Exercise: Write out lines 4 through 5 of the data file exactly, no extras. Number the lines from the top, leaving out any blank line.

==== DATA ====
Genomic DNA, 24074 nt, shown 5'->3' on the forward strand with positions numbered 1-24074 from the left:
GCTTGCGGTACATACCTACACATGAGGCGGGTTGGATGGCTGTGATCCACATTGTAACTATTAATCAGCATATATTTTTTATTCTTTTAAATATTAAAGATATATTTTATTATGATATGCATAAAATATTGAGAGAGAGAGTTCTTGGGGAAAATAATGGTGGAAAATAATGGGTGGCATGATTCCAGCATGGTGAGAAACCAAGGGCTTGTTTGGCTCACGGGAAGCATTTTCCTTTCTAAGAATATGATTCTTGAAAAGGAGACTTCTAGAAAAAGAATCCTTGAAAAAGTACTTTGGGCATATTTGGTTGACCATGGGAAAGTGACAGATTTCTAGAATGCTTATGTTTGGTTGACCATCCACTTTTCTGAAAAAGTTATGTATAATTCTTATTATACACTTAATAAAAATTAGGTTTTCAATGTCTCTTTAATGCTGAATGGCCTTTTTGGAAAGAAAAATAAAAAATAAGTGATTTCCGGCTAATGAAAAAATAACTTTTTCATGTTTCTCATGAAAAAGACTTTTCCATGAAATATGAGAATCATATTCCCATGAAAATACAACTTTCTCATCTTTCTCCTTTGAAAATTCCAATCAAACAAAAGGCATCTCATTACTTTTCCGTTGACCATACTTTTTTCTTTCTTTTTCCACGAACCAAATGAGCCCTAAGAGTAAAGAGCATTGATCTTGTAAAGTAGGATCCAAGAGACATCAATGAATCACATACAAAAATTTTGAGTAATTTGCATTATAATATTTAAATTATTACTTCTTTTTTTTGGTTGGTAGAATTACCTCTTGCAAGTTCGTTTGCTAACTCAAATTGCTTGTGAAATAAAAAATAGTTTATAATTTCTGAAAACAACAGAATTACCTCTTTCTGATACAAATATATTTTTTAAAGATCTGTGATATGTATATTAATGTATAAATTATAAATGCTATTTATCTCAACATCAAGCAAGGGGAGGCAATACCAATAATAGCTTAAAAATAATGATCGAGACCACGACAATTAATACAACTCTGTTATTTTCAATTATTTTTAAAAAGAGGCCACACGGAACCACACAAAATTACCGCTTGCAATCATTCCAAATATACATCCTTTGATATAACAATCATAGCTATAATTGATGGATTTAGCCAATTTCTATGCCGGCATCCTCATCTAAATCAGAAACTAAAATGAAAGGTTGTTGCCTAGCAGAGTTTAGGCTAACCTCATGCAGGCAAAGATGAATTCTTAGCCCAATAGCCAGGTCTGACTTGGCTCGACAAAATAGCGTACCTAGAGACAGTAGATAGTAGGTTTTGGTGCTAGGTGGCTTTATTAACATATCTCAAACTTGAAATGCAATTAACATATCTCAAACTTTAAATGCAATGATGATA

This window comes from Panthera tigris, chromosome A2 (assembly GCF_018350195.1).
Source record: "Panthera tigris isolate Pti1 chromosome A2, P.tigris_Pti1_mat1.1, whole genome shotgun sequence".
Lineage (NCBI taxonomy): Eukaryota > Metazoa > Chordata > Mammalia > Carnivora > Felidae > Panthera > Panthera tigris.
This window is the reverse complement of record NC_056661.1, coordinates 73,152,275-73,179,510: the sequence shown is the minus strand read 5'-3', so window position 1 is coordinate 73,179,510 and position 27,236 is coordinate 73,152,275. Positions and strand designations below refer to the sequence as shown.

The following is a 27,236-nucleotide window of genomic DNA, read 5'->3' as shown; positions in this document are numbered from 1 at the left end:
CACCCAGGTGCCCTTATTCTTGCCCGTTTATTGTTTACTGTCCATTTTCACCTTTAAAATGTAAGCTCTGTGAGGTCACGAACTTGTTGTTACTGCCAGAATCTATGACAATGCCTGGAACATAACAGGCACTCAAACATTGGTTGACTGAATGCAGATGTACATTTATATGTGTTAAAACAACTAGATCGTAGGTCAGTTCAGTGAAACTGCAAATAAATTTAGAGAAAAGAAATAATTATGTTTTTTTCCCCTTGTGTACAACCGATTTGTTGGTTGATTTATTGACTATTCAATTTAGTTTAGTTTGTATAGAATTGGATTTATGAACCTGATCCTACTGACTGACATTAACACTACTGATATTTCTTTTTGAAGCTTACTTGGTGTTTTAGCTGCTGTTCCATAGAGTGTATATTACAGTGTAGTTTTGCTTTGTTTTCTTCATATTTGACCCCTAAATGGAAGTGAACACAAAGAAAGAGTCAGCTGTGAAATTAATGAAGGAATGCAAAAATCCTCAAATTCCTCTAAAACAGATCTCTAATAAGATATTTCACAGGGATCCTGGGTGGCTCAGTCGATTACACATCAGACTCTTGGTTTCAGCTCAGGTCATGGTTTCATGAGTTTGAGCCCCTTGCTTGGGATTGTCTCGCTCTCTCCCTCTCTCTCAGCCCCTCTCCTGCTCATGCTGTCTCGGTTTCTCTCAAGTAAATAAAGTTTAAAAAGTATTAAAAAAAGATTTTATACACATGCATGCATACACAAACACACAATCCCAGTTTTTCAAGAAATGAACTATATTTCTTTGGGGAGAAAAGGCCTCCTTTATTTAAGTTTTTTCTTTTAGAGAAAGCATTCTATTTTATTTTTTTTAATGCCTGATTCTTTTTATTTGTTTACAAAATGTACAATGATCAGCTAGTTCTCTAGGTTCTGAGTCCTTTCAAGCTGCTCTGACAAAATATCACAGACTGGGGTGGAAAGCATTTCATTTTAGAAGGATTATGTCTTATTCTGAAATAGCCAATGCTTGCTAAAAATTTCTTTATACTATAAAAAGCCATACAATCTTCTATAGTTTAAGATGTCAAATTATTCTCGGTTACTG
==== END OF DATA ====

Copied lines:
Source record: "Panthera tigris isolate Pti1 chromosome A2, P.tigris_Pti1_mat1.1, whole genome shotgun sequence".
Lineage (NCBI taxonomy): Eukaryota > Metazoa > Chordata > Mammalia > Carnivora > Felidae > Panthera > Panthera tigris.